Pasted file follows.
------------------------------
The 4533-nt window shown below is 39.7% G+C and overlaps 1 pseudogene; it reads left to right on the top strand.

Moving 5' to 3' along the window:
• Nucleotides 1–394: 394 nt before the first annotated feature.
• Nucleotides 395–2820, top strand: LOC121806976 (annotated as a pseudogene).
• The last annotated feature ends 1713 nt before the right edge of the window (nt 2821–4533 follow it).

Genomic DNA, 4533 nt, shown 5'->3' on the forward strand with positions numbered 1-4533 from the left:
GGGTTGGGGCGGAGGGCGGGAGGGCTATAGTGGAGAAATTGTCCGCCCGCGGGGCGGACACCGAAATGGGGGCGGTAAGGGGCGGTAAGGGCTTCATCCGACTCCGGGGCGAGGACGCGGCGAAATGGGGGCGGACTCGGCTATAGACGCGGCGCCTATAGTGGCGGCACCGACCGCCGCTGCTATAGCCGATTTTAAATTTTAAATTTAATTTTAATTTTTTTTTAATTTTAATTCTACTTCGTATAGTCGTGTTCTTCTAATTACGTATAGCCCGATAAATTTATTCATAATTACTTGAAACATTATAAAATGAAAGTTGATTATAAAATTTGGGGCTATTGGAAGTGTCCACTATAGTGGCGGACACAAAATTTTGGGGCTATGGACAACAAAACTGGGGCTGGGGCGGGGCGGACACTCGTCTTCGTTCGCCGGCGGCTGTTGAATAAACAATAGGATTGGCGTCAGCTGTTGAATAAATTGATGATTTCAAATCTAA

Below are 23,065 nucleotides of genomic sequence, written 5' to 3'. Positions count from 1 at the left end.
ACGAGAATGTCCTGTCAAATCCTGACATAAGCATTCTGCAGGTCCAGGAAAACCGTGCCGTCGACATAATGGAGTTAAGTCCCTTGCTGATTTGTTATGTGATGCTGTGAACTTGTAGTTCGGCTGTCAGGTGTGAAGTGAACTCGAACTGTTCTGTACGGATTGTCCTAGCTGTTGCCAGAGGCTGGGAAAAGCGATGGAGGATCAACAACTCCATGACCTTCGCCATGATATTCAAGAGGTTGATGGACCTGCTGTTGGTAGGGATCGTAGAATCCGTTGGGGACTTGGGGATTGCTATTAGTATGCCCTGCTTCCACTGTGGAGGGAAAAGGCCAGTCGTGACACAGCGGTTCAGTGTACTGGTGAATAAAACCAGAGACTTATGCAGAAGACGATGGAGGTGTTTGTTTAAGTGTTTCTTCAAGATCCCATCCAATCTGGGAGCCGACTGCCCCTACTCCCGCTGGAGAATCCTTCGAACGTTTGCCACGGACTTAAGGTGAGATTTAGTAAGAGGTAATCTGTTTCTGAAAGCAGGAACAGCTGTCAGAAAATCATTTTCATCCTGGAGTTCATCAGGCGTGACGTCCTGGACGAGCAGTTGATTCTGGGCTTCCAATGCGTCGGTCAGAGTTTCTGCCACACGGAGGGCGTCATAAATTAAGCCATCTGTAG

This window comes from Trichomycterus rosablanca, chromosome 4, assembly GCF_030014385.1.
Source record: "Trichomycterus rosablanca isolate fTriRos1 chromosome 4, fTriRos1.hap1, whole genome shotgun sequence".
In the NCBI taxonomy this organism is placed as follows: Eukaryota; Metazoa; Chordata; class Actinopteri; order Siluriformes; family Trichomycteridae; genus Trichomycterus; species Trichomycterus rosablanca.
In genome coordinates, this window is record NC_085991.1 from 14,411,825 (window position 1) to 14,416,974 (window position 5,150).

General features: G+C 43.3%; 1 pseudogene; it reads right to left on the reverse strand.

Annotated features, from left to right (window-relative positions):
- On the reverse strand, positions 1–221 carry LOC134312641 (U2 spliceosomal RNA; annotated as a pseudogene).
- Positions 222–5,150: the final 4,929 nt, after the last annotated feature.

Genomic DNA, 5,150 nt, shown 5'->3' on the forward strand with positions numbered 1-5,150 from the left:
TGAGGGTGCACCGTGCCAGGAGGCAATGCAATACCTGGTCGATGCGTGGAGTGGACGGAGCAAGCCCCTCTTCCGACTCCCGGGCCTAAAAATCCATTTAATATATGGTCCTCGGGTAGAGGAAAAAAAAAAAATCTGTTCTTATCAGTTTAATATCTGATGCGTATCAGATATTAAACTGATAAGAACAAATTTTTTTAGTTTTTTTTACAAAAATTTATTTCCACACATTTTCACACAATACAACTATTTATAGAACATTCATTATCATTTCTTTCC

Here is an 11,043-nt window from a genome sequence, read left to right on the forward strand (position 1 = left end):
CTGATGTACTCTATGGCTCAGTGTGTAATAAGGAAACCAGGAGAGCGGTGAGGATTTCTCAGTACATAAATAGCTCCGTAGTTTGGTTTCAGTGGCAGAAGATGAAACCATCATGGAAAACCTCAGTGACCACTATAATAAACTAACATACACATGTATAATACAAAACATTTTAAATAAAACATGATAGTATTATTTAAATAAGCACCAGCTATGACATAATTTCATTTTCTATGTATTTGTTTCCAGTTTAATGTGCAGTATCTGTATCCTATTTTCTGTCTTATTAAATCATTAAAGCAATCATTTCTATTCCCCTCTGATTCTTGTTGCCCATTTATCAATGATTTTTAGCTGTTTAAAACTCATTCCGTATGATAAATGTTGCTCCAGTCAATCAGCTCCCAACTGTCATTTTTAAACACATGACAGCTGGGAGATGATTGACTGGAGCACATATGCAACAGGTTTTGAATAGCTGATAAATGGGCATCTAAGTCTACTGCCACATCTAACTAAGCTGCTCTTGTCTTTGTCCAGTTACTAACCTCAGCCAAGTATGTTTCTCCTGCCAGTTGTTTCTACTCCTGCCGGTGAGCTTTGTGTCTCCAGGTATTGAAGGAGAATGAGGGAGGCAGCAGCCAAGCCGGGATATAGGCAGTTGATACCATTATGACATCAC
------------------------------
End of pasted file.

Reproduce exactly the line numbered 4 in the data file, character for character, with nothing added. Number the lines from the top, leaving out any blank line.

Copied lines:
• Nucleotides 395–2820, top strand: LOC121806976 (annotated as a pseudogene).